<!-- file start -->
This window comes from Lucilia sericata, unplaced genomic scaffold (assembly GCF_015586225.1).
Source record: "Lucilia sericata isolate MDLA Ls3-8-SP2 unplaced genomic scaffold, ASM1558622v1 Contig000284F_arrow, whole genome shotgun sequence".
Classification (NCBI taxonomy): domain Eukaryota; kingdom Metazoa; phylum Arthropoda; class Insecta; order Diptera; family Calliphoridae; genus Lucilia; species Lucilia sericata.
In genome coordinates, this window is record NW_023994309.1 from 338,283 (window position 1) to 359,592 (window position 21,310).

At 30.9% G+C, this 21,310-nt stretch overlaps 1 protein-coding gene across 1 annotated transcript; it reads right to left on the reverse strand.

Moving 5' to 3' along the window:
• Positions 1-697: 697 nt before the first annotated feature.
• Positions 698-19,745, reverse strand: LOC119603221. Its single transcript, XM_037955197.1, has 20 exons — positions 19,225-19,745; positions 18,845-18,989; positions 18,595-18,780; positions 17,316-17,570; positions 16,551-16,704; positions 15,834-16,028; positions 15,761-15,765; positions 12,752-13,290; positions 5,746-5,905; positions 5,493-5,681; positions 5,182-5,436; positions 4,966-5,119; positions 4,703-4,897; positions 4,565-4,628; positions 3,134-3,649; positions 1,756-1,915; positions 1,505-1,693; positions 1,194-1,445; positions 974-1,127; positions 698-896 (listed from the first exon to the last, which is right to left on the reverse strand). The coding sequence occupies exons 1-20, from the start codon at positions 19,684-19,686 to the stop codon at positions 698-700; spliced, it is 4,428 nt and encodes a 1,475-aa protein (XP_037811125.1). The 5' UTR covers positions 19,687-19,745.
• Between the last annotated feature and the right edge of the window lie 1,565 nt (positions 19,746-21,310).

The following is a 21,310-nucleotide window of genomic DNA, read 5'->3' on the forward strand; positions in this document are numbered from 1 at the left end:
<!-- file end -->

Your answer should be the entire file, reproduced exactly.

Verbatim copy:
This window comes from Lucilia sericata, unplaced genomic scaffold (assembly GCF_015586225.1).
Source record: "Lucilia sericata isolate MDLA Ls3-8-SP2 unplaced genomic scaffold, ASM1558622v1 Contig000284F_arrow, whole genome shotgun sequence".
Classification (NCBI taxonomy): domain Eukaryota; kingdom Metazoa; phylum Arthropoda; class Insecta; order Diptera; family Calliphoridae; genus Lucilia; species Lucilia sericata.
In genome coordinates, this window is record NW_023994309.1 from 338,283 (window position 1) to 359,592 (window position 21,310).

At 30.9% G+C, this 21,310-nt stretch overlaps 1 protein-coding gene across 1 annotated transcript; it reads right to left on the reverse strand.

Moving 5' to 3' along the window:
• Positions 1-697: 697 nt before the first annotated feature.
• Positions 698-19,745, reverse strand: LOC119603221. Its single transcript, XM_037955197.1, has 20 exons — positions 19,225-19,745; positions 18,845-18,989; positions 18,595-18,780; positions 17,316-17,570; positions 16,551-16,704; positions 15,834-16,028; positions 15,761-15,765; positions 12,752-13,290; positions 5,746-5,905; positions 5,493-5,681; positions 5,182-5,436; positions 4,966-5,119; positions 4,703-4,897; positions 4,565-4,628; positions 3,134-3,649; positions 1,756-1,915; positions 1,505-1,693; positions 1,194-1,445; positions 974-1,127; positions 698-896 (listed from the first exon to the last, which is right to left on the reverse strand). The coding sequence occupies exons 1-20, from the start codon at positions 19,684-19,686 to the stop codon at positions 698-700; spliced, it is 4,428 nt and encodes a 1,475-aa protein (XP_037811125.1). The 5' UTR covers positions 19,687-19,745.
• Between the last annotated feature and the right edge of the window lie 1,565 nt (positions 19,746-21,310).

The following is a 21,310-nucleotide window of genomic DNA, read 5'->3' on the forward strand; positions in this document are numbered from 1 at the left end: